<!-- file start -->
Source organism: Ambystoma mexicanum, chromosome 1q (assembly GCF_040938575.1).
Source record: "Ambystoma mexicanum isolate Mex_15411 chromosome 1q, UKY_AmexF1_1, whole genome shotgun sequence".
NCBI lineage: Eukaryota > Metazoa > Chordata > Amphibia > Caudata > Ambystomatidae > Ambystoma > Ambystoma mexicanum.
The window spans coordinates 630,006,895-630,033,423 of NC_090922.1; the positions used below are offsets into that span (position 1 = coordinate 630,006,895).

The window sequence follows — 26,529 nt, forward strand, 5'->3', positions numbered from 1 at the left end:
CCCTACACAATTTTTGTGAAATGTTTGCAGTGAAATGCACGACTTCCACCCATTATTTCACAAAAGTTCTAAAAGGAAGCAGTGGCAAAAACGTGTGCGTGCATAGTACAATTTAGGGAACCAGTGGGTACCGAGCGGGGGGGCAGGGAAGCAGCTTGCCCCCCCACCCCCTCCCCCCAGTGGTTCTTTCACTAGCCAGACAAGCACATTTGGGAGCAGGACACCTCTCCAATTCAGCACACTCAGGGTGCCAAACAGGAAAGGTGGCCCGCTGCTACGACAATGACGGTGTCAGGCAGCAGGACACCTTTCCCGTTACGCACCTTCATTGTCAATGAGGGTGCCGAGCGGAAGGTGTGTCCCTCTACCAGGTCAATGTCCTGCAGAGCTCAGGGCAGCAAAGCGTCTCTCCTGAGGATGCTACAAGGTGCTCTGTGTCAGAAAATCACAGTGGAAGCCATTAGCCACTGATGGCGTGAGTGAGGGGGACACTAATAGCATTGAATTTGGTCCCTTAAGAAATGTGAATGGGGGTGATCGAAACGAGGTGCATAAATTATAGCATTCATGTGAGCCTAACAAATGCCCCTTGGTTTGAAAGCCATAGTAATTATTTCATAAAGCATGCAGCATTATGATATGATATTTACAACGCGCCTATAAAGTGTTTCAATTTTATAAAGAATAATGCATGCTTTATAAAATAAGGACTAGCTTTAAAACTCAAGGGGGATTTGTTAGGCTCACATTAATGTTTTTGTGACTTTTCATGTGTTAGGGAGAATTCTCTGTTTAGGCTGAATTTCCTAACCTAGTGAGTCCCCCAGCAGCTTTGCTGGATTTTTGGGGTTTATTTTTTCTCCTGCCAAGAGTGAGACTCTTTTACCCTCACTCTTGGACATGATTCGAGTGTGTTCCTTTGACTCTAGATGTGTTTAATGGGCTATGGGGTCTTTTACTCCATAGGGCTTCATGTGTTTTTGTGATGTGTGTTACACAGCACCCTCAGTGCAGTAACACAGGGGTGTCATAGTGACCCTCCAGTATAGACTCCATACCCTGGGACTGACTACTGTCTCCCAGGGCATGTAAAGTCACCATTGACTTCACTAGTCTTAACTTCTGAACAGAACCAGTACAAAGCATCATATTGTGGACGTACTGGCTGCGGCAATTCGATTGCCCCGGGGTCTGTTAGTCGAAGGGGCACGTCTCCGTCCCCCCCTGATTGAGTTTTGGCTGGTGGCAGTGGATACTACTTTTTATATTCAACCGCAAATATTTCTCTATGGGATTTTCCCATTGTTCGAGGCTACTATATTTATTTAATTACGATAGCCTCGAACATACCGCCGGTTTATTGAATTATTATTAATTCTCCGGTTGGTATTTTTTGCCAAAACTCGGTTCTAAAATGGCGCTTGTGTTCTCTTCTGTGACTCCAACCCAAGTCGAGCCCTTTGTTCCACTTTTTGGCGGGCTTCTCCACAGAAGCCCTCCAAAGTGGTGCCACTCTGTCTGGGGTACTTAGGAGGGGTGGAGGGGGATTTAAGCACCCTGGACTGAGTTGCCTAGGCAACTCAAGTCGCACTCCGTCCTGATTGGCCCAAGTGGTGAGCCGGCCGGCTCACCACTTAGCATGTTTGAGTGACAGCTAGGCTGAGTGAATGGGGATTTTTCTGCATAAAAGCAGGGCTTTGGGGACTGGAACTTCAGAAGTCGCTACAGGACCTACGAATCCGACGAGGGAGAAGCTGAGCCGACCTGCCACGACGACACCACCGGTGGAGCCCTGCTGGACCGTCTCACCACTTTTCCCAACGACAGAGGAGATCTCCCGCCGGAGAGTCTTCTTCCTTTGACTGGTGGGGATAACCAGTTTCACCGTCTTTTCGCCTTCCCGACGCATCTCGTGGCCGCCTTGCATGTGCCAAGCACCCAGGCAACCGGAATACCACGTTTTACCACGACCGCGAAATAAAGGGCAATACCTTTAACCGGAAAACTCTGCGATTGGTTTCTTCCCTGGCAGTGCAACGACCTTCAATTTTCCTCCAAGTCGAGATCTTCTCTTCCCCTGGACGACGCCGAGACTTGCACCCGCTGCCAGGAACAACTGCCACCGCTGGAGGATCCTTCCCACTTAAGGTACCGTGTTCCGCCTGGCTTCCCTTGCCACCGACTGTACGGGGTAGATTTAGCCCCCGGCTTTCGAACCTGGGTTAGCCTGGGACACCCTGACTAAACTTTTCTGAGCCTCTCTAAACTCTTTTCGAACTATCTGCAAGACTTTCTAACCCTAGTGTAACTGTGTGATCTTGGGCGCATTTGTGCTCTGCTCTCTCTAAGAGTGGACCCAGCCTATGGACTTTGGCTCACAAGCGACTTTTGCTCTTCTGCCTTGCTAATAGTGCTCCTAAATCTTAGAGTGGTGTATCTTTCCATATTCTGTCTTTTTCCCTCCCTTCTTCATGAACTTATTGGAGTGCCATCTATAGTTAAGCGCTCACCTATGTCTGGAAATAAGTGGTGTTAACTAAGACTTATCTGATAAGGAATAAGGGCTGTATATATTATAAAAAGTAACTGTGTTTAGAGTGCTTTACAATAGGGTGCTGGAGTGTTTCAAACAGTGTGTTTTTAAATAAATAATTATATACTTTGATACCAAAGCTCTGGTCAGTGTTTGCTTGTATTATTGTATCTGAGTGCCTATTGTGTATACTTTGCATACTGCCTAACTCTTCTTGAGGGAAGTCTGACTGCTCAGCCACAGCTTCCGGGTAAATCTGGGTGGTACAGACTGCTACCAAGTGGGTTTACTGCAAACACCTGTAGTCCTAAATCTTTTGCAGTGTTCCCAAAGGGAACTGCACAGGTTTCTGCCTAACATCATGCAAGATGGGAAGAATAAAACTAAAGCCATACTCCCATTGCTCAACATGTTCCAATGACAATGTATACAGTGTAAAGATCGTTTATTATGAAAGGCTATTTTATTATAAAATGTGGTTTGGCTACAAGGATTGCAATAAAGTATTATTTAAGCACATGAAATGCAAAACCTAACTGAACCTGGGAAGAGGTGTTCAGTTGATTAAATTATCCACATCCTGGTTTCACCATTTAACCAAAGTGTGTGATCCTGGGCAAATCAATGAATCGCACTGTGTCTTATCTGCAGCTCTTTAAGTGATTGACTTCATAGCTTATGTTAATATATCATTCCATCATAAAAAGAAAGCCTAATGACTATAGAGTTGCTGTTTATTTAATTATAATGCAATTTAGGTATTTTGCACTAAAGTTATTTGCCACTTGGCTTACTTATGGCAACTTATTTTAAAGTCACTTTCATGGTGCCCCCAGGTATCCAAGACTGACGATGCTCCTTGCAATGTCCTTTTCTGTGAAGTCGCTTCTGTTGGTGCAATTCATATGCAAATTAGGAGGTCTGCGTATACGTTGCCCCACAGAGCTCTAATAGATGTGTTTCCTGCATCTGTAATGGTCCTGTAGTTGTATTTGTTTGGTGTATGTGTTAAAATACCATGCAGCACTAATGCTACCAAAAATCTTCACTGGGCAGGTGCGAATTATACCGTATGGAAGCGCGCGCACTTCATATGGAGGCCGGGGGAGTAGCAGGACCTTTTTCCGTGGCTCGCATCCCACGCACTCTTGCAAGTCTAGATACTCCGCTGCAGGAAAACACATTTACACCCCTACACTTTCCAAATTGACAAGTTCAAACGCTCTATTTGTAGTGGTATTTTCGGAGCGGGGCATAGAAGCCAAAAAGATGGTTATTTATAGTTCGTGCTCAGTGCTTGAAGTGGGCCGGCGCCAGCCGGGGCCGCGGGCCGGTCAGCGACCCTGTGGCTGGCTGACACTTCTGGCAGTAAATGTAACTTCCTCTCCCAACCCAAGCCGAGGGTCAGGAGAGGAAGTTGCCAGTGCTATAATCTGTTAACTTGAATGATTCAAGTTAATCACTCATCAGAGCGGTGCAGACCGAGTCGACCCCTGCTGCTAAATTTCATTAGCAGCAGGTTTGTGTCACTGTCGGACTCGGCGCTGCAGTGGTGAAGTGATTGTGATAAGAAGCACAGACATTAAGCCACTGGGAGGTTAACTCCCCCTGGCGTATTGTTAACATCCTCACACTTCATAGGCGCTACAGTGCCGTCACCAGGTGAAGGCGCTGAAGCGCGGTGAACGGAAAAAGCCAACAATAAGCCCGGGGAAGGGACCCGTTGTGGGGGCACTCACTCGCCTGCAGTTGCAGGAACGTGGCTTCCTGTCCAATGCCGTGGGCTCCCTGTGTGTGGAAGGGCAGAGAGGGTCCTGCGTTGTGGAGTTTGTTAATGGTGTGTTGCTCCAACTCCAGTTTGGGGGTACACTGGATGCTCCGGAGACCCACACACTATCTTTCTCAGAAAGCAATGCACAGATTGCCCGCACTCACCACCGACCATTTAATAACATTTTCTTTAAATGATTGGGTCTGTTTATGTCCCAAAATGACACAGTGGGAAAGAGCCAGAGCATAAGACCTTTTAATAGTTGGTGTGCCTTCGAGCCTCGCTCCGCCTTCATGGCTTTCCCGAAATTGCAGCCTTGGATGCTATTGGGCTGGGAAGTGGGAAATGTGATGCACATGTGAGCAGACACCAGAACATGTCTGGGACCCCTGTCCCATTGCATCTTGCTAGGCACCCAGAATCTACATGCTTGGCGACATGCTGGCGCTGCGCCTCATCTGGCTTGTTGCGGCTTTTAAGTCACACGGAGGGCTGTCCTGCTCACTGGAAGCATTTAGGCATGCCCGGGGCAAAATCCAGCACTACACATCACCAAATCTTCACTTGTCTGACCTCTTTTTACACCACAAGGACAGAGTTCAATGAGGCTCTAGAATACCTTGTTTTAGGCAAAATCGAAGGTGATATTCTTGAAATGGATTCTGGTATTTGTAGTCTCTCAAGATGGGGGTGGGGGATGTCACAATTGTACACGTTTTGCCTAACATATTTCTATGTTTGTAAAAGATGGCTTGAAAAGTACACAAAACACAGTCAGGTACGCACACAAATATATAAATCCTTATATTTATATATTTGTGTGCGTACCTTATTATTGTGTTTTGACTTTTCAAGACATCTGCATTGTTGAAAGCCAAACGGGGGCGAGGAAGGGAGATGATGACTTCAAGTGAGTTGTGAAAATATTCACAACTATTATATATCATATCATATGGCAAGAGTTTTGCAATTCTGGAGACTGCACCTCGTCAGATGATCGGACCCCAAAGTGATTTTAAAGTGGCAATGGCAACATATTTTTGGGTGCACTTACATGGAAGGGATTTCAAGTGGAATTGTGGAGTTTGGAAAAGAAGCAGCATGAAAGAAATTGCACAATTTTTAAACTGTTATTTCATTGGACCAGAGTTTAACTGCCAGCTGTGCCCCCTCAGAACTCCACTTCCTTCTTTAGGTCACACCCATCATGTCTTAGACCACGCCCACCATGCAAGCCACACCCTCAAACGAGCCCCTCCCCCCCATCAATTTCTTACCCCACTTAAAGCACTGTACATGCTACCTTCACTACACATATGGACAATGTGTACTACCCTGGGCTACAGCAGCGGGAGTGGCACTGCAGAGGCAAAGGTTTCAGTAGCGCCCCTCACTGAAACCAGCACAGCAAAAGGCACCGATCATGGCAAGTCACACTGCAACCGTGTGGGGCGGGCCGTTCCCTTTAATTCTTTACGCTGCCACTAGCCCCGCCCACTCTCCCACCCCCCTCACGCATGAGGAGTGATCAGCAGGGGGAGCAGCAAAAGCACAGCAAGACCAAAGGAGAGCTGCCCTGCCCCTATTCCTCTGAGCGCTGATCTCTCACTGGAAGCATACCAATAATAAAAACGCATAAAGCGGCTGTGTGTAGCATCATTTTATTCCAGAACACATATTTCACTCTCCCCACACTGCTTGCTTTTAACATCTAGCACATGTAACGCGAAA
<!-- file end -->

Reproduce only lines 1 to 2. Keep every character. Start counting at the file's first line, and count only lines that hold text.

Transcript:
Source organism: Ambystoma mexicanum, chromosome 1q (assembly GCF_040938575.1).
Source record: "Ambystoma mexicanum isolate Mex_15411 chromosome 1q, UKY_AmexF1_1, whole genome shotgun sequence".